Online reviews are important – these days more than ever. This type of user review and content can influence future customers, impact your SEO and rankings, and shift where your brand name shows up online and who is willing to work with you. So let’s talk about how to use online marketing to rake in those positive reviews.
1. Know Your Review Page
First, before anything else, you need to make sure that you have a great review page that you can direct everyone toward. These days, you may actually want more than one review page for your brand, depending on where your business shows up, and if you collect reviews on your own website. At least know the page for Google business profile reviews, and know how to direct people to your Facebook business page so they can review your company there.
Other review sites may also be important, and all your sales/marketing people should be able to bring this pages up instantly and link them to anyone they are talking to or at least provide instructions on how to find the review option. Without this step, nothing else will work!
2. Include a Postscript on Emails
If you use emails for meaningful client communication and support, consider adding a postscript to your email account. It can be simple and unobtrusive, something like, “Happy with our work? Visit here to leave a quick review!” at the bottom of the email body. This can help you reach out to a lot of long-term customers or people who have just been helped by customer support. If you have multiple email accounts, create the postscript for accounts that have the most direct interactions with your customers.
3. When You Get a Compliment, Send a Link to Your Review Page
Even in the B2B world, customers can be pretty casual with their compliments, leaving them as social media comments or quick email responses. But when your team gets a “thank you,” be prepared to shoot back a response that includes a link to your review page. If someone is grateful right now, they’ll probably be willing to throw you some stars…but that’s not so likely if you wait too long, so immediate responses are important.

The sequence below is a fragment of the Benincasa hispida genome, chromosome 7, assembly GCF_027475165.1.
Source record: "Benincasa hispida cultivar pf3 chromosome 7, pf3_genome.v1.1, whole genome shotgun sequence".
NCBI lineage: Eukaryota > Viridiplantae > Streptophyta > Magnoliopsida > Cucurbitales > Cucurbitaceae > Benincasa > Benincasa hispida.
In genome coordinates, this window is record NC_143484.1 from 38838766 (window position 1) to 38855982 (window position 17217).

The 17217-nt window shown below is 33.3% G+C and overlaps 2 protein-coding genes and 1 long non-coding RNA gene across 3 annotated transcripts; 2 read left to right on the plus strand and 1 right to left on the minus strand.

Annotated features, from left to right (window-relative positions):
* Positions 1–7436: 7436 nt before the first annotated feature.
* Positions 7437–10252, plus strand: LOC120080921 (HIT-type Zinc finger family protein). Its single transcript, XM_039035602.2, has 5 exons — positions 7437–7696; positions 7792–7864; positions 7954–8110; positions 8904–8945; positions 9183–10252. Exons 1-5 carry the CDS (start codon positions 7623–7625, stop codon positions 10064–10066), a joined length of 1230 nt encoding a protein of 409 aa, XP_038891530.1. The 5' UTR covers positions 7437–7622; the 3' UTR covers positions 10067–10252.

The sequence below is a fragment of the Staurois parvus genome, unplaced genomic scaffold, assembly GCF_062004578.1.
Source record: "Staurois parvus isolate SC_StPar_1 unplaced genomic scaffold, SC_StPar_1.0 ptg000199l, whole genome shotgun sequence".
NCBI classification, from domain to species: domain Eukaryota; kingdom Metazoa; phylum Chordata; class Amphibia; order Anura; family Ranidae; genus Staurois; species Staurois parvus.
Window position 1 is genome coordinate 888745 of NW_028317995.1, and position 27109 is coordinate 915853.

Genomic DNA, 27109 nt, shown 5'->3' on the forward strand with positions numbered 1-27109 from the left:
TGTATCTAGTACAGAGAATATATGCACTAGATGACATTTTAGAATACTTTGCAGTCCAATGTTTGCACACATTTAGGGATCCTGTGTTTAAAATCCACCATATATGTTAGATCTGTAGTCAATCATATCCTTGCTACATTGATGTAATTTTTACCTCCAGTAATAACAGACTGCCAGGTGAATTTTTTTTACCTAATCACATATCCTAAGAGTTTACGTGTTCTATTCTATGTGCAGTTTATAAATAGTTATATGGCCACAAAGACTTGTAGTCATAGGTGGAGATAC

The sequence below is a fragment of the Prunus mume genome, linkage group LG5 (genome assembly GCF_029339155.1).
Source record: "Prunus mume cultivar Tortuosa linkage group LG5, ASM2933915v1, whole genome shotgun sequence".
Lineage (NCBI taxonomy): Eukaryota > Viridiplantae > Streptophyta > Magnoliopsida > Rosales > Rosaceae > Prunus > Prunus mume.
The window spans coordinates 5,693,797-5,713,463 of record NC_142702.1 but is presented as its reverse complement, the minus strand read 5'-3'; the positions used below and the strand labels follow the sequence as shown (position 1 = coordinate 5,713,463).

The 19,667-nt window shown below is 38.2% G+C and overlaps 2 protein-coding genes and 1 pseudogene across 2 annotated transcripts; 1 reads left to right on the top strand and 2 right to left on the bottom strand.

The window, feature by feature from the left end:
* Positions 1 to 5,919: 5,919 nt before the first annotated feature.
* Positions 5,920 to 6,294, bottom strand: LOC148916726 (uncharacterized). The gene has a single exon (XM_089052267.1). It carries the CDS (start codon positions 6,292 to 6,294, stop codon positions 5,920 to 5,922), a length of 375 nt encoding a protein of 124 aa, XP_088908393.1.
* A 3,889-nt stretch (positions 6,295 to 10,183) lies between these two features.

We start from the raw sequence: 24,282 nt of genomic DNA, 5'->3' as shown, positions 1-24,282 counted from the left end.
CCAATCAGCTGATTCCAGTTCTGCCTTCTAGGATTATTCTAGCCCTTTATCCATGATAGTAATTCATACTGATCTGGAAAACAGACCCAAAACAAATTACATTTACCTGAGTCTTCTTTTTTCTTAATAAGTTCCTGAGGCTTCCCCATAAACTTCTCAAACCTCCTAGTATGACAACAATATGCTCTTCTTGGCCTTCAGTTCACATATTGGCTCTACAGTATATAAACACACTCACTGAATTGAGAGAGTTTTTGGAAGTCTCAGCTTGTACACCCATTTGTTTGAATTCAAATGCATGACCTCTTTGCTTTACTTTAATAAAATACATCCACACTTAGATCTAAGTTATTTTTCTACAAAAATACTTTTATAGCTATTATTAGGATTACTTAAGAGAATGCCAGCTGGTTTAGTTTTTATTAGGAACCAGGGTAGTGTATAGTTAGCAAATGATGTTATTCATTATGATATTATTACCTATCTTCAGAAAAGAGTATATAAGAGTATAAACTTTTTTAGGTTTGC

4. Send Personalized Messages to Your Vendors and Partners
Along with direct customers, B2B companies should also pursue reviews from their long-term vendors and partners, reviews that can make a big difference in forming future partnerships. These reviews are a little trickier to obtain: We suggest sending a personalized message to your favorite vendors/partners discussing the good relationship you’ve had, how you’d like it to continue, and how you’d really like it if they could leave a review or write a testimonial for you. Obviously, this works better with a vendor where there’s established, reliable contact.
5. Include Your Profile Links on Marketing Materials
It’s good practice to include important links on your marketing stuff anyway, but when scouting for your reviews you should it a point to specifically include your Facebook business page and other web pages where people can leave their reviews. Put it on your flyers, ads, handouts, shipping materials, invoices, estimates, and even on some of your particularly good blog posts. Get those links out there!
6. Meeting in Person? Just Ask Politely
Meeting with a client in person – typically after the project is finished – is also a common way to ask for a good review. There are some little tricks that salespeople have tried to use here in the past, like saying, “Oh please give a review, I get an extra commission if you do!” These tricks don’t work well in the B2B world, so we advise you go for a more honest, relatable approach, and just ask. They will know exactly what you mean.
7. Create a Full Review Campaign
If you are badly in need of reviews or are anxious to tilt your reviews toward the positive side after a bad run, a total review-oriented campaign is a good idea. Here you create marketing content that’s specifically based on getting online reviews. You make social media posts about how you are scouting for reviews, you send out emails, and you start making calls to clients. A week is a good length of time to run this type of campaign – don’t press it too far.